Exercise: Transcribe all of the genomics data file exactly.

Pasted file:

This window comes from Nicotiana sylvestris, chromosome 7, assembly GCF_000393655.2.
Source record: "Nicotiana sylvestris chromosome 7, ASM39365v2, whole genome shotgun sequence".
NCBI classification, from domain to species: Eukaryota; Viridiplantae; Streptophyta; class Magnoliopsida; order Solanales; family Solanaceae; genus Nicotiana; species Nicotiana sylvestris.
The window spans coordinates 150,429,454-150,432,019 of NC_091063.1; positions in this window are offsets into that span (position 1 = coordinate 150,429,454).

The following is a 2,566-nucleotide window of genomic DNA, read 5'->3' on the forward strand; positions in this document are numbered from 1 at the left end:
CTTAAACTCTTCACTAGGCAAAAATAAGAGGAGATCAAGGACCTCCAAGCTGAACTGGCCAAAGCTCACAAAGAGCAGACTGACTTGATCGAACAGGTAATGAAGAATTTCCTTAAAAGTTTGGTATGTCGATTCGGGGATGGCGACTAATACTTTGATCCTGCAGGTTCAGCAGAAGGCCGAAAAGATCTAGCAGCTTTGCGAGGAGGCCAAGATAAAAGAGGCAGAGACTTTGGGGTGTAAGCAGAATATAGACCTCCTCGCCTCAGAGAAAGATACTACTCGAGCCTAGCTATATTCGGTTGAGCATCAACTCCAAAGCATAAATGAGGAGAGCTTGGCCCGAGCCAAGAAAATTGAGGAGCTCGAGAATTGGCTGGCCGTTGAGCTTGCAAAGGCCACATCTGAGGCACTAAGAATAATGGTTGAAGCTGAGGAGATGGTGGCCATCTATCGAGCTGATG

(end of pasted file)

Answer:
This window comes from Nicotiana sylvestris, chromosome 7, assembly GCF_000393655.2.
Source record: "Nicotiana sylvestris chromosome 7, ASM39365v2, whole genome shotgun sequence".
NCBI classification, from domain to species: Eukaryota; Viridiplantae; Streptophyta; class Magnoliopsida; order Solanales; family Solanaceae; genus Nicotiana; species Nicotiana sylvestris.
The window spans coordinates 150,429,454-150,432,019 of NC_091063.1; positions in this window are offsets into that span (position 1 = coordinate 150,429,454).

The following is a 2,566-nucleotide window of genomic DNA, read 5'->3' on the forward strand; positions in this document are numbered from 1 at the left end:
CTTAAACTCTTCACTAGGCAAAAATAAGAGGAGATCAAGGACCTCCAAGCTGAACTGGCCAAAGCTCACAAAGAGCAGACTGACTTGATCGAACAGGTAATGAAGAATTTCCTTAAAAGTTTGGTATGTCGATTCGGGGATGGCGACTAATACTTTGATCCTGCAGGTTCAGCAGAAGGCCGAAAAGATCTAGCAGCTTTGCGAGGAGGCCAAGATAAAAGAGGCAGAGACTTTGGGGTGTAAGCAGAATATAGACCTCCTCGCCTCAGAGAAAGATACTACTCGAGCCTAGCTATATTCGGTTGAGCATCAACTCCAAAGCATAAATGAGGAGAGCTTGGCCCGAGCCAAGAAAATTGAGGAGCTCGAGAATTGGCTGGCCGTTGAGCTTGCAAAGGCCACATCTGAGGCACTAAGAATAATGGTTGAAGCTGAGGAGATGGTGGCCATCTATCGAGCTGATG